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Shostakovich and the Music of War
There are few experiences as wonderful as reading a truly enthralling book. Since I finished M. T. Anderson’s Symphony for the City of the Dead: Shostakovich and the Siege of Leningrad I haven’t been able to stop singing its praises to my coworkers, family, and friends. Some of whom have even been personally escorted to the checkout counter with book in hand.
Dmitri Shostakovich finished his Seventh Symphony on December 27, 1941 while his home city of Leningrad (present-day St. Petersburg) was still enduring the 900-day siege that would claim the lives of over a million civilians. In fact, Shostakovich wrote much of this symphony while he and his family were still inside the besieged city. The orchestra that performed the Leningrad premiere was made up of what was left of the Leningrad Radio Orchestra and military musicians who were still responsible with the defense of the city by day. The players were weak from starvation and fainted frequently during rehearsals. Three of them even died before the premiere, which was only the second time the musicians had physically been able to perform the work in its entirety. The performance went on despite all of this and with Nazi soldiers just outside the city. This music became a magnificent success and was a rallying cry for the citizens to persevere, to fight, and to live.
M.T. Anderson weaves the very complicated story of Shostakovich with the most even hand I have ever read on the subject. He does not paint the composer as an ardent anti-Soviet radical, as some Western writers do, nor does he portray him as Stalin’s spineless lapdog. Instead, we see a portrait of a great artist who had to make extremely difficult decisions under immense political pressure, and who created music that spoke to millions of people enduring unthinkable horrors.
For more on Shostakovich, soviet music, and Stalin please check out these items from your local library:
The Noise of Time by Julian Barnes
In 1936, Shostakovich, just thirty, fears for his livelihood and his life. Stalin, hitherto a distant figure, has taken a sudden interest in his work and denounced his latest opera. Now, certain he will be exiled to Siberia (or, more likely, executed on the spot), Shostakovich reflects on his predicament, his personal history, his parents, various women and wives, his children—and all who are still alive themselves hang in the balance of his fate.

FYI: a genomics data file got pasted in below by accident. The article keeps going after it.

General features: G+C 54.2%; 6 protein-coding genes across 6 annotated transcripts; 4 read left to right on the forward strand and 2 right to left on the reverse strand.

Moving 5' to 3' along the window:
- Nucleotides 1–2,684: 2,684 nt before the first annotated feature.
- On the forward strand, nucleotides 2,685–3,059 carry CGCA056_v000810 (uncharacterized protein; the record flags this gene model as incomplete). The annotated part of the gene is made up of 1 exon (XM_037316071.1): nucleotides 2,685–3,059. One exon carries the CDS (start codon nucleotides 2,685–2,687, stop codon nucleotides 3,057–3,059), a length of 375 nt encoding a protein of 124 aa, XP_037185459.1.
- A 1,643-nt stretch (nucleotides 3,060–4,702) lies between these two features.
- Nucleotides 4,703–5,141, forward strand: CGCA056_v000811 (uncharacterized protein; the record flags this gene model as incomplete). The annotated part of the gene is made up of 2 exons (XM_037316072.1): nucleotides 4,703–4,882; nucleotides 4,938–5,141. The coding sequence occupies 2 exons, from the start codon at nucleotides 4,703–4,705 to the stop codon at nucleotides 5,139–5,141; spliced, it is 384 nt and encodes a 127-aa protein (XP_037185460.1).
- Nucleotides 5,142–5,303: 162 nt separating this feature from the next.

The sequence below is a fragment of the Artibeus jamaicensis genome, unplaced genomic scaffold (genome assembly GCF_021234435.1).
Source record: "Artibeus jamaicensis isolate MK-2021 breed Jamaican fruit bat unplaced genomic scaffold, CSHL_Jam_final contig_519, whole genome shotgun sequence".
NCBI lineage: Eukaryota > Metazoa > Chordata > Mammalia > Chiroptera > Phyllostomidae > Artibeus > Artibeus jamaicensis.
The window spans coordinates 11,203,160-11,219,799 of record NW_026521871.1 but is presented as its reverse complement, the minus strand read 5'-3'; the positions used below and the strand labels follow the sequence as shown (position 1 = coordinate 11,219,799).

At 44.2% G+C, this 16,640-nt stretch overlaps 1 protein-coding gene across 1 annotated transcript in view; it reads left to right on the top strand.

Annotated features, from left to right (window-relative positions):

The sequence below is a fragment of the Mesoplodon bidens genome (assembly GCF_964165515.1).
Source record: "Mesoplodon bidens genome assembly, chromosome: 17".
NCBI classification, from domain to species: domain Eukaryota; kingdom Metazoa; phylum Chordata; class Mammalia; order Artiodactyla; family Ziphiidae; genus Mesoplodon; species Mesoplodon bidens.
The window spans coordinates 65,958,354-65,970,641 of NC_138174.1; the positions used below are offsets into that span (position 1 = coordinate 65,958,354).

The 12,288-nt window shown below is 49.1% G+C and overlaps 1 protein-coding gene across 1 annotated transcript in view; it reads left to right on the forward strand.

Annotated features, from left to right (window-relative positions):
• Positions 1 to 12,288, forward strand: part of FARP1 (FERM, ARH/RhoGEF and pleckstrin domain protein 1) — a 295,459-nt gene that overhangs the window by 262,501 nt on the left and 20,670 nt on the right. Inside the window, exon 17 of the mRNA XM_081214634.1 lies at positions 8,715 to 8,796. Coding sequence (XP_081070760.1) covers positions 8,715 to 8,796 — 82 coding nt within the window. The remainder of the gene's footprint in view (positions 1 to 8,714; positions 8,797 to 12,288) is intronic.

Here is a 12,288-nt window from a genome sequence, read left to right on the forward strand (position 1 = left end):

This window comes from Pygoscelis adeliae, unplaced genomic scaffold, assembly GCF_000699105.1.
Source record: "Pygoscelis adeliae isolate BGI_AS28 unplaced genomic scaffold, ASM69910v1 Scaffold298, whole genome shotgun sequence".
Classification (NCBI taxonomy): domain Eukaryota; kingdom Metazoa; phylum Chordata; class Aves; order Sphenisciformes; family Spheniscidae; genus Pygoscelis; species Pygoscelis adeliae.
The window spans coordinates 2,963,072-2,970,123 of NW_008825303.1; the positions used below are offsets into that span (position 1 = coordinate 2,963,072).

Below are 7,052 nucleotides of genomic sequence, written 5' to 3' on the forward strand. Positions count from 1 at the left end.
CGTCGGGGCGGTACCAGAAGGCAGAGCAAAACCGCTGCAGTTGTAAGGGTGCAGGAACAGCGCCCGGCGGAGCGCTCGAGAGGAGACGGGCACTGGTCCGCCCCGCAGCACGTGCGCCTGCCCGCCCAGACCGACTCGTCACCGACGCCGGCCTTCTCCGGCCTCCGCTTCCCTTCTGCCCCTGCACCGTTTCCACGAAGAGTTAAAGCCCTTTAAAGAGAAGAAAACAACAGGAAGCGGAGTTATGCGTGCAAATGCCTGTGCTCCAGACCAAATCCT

In work after work, often composed under crushing difficulty and anxiety, you'll hear how the great composer used a brilliant arsenal of ironic conceits, musical quotes from un-Soviet sources such as American jazz or Jewish klezmer tunes, and other techniques to assert the integrity of his art in the face of totalitarian oppression, and to pay, as he said, "homage to the dead."
Stalin's death in 1953 was the biggest step towards Shostakovich's restoration as a creative artist – finally he could express himself freely! This transition was marked by his 10th Symphony which was written at some point in the early 1950s, and premiered on 17 December 1953, after Stalin had died.
The Fitzwilliam Quartet is English by birth but shows a lot of Russian soul in these works, which were recorded in consultation with the composer. Highlights of the set include the relaxed, folk-flavored No. 1; the tense, autobiographical No. 8, which recalls the terrors of World War II, quotes a lot of Shostakovich's earlier works, and mourns for the "victims of fascism and war"; the contrasts of quiet beauty and fierce intensity in No. 10; and the bold structure of No. 15, Shostakovich's last quartet, in which he looks at death, steadily and without blinking.
Shostakovich’s Sixth and Twelfth Symphonies both had their origins in large-scale projects about Lenin, though the Sixth was eventually to emerge as one of the composer’s most abstract and idiosyncratic symphonies. The long, intensely lyrical and meditative slow movement that opens the work is one of the composer’s most striking. The Twelfth, one of the least played of Shostakovich’s symphonies in the West, became less a celebration of Lenin’s legacy than a chronological depiction of events during the Bolshevik Revolution.
Stalin: New Biography of a Dictator by Oleg V. Khlevniuk
Josef Stalin exercised supreme power in the Soviet Union from 1929 until his death in 1953. During that quarter-century, by Oleg Khlevniuk’s estimate, he caused the imprisonment and execution of no fewer than a million Soviet citizens per year. Millions more were victims of famine directly resulting from Stalin's policies. What drove him toward such ruthlessness? This essential biography, by the author most deeply familiar with the vast archives of the Soviet era, offers an unprecedented, fine-grained portrait of Stalin the man and dictator. Without mythologizing Stalin as either benevolent or an evil genius, Khlevniuk resolves numerous controversies about specific events in the dictator’s life while assembling many hundreds of previously unknown letters, memos, reports, and diaries into a comprehensive, compelling narrative of a life that altered the course of world history.
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